Many question Illinois' medical malpractice reform bill

St. Louis Post-Dispatch
Tuesday, September 26, 2006

Dr. Bob Hamilton's feet were hurting more; getting up each morning became more difficult. Retirement - laying down the scalpel - became appealing. It would mean more time to relax and attend to personal matters.
But a hefty motivation for the Godfrey surgeon to leave his practice after 30 years was unrelated: skyrocketing medical malpractice insurance. His premium, about to jump tens of thousands of dollars, was just too high.

Victim's rights
Don Fansher is tired of the debate, tired of the insinuations that he is greedy and tired of what he sees as insurance companies and hoodwinked doctors blaming people like him.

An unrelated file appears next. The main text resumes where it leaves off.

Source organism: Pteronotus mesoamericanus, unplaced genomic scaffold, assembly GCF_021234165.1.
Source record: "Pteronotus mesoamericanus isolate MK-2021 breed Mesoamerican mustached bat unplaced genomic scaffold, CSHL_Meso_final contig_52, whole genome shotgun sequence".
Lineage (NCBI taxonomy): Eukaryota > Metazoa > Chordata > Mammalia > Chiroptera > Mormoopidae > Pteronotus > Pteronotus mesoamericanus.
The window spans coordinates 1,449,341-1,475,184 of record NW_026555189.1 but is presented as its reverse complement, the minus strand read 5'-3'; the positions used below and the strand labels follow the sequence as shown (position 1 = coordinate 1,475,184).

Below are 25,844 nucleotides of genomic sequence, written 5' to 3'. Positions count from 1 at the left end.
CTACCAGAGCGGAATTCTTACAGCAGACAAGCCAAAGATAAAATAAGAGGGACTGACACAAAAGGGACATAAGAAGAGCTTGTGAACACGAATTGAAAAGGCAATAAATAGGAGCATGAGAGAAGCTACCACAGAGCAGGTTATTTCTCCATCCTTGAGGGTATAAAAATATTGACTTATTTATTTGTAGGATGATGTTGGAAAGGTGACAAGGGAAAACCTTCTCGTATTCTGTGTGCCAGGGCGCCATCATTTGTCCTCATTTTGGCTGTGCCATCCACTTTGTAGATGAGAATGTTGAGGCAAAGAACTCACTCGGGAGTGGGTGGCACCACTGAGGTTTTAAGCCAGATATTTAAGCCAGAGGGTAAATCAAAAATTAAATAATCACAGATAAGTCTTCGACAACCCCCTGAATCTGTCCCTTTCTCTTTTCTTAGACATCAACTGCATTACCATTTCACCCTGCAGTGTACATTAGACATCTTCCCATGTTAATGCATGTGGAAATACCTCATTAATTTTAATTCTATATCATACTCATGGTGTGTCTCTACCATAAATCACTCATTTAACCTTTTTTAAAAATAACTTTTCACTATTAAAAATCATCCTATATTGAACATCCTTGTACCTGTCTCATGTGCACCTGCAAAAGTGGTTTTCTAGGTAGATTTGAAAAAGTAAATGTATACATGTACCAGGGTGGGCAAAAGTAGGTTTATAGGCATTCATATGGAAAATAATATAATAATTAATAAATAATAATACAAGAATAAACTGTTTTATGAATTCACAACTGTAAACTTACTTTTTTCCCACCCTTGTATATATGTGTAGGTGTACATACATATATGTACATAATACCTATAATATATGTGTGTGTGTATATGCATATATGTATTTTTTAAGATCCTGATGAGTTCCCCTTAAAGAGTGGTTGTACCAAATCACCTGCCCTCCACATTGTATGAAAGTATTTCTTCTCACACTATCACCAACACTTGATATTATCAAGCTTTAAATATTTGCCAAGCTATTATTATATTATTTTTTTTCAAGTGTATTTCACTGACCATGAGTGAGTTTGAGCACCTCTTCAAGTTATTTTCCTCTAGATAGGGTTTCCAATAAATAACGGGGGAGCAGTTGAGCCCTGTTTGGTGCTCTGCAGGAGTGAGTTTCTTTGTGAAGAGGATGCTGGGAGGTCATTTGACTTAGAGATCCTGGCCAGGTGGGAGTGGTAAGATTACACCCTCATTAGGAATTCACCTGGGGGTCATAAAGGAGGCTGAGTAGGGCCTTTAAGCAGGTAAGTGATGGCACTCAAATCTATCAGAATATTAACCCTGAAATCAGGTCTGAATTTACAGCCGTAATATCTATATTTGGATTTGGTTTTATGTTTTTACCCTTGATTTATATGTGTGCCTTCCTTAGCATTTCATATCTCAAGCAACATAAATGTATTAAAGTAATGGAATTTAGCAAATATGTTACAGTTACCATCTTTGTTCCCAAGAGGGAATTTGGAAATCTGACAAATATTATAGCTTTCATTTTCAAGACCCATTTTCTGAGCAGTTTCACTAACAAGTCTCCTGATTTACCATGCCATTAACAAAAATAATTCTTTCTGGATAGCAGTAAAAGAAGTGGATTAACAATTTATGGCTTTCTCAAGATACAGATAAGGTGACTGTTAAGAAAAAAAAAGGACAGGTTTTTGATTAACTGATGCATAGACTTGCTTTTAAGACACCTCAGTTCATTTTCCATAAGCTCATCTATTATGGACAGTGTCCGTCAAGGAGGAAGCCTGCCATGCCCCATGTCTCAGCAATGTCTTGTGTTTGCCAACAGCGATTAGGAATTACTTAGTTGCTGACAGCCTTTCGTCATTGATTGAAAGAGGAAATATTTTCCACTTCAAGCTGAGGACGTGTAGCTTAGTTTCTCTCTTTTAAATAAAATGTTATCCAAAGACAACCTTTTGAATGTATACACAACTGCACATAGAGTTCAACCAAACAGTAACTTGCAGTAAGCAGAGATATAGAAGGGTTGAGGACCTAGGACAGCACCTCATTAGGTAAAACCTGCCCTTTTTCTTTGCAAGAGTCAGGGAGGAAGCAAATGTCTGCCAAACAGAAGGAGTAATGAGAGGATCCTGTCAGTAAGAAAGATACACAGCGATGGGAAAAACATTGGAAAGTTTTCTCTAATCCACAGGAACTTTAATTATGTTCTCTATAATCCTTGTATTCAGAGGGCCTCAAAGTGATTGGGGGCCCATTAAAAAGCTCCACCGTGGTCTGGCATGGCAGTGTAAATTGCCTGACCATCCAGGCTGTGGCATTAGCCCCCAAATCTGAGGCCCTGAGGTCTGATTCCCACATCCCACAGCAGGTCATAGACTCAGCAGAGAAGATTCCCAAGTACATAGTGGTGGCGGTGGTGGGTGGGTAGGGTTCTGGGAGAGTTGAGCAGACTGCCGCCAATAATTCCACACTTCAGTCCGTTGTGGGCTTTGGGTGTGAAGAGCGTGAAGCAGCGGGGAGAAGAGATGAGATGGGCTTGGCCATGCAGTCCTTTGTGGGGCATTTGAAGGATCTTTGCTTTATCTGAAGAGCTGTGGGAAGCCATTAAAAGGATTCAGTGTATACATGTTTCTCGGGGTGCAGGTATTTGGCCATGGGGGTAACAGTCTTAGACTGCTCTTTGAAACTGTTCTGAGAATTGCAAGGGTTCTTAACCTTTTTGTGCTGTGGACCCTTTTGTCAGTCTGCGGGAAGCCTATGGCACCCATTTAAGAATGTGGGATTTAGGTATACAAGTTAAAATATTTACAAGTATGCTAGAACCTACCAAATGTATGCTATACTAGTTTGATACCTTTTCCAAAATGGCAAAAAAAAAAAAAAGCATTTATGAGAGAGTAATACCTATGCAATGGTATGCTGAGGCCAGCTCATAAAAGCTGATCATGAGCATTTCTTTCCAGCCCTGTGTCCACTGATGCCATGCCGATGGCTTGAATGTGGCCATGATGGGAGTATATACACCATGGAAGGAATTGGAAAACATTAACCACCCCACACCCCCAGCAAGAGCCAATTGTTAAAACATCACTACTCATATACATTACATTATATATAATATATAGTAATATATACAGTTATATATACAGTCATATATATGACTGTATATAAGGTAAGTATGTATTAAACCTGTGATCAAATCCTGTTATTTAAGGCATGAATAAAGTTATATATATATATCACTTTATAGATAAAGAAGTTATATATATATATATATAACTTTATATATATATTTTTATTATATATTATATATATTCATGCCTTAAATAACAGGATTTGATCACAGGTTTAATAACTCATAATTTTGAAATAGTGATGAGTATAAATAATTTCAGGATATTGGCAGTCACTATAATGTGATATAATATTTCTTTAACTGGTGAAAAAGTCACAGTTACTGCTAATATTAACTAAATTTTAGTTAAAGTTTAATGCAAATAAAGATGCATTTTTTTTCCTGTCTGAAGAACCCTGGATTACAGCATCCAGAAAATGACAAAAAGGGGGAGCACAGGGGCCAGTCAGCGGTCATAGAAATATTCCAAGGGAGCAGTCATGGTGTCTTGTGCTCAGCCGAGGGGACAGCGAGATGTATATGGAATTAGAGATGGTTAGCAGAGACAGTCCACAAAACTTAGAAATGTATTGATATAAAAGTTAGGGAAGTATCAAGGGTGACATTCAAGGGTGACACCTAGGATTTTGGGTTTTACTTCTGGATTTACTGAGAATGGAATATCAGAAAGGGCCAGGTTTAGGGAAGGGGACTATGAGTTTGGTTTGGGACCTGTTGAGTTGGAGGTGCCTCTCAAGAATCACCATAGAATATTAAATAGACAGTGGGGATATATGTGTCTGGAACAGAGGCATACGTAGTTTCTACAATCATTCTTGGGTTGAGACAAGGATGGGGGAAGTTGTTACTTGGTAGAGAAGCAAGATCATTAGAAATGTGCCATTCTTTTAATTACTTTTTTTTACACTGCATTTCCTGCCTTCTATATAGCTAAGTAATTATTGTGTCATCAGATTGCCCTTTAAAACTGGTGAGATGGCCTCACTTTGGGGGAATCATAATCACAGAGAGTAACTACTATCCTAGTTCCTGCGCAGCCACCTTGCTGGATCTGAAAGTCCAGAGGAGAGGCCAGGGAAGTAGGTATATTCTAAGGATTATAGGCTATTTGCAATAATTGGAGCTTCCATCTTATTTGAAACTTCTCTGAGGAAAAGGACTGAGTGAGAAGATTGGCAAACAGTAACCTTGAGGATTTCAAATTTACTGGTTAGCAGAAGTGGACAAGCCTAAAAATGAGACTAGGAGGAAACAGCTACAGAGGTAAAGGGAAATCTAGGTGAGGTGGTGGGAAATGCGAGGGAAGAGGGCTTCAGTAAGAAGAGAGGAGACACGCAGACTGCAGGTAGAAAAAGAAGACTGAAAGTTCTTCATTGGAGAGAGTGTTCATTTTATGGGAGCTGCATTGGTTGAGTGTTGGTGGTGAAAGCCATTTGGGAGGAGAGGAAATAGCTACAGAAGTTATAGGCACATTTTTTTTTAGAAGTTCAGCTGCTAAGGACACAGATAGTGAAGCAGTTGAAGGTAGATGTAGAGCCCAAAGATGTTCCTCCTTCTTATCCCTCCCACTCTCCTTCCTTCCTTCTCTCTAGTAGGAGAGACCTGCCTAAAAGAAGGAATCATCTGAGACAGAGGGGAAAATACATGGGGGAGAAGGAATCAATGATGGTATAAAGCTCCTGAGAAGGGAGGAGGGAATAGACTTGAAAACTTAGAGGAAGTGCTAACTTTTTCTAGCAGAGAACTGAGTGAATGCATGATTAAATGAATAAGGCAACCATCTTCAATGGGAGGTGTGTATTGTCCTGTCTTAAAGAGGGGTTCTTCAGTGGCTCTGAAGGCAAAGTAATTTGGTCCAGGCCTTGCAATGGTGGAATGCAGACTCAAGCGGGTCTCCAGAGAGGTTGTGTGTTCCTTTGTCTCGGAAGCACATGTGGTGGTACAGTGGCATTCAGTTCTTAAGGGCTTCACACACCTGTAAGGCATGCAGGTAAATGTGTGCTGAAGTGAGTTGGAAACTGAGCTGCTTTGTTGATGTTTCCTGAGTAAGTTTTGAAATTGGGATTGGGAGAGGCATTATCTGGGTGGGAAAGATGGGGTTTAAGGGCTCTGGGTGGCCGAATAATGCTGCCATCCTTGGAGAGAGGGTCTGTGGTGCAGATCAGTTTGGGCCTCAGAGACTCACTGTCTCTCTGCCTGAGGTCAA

For years, the 54-year-old from Freeburg was told that his bleeding was just a bad case of hemorrhoids. He took his doctor's word, until a few years ago, when a trip to the emergency room revealed advanced colorectal cancer.
Since then, he's undergone multiple surgeries and had to self-administer drugs. The cancer spread to his liver and now he counts his weeks. An out-of-court settlement in his malpractice case - which he declined to discuss in detail - is what has paid the mountains of medical bills.
If Fansher had been subject to the $500,000 cap, he likely wouldn't be here, he said. He couldn't have afforded the treatments that have kept him alive.
"I ain't got too much time left and these caps ain't doing nothing for people just like me," Fansher said.
The Illinois Trial Lawyers Association and advocacy groups like the Center for Justice and Democracy and USA Action have continually denounced the malpractice legislation. As the anniversary of signing approached, they called on legislators to replace the caps with more curbs on insurance companies.

For a copy of the complete article, contact CJ&D.

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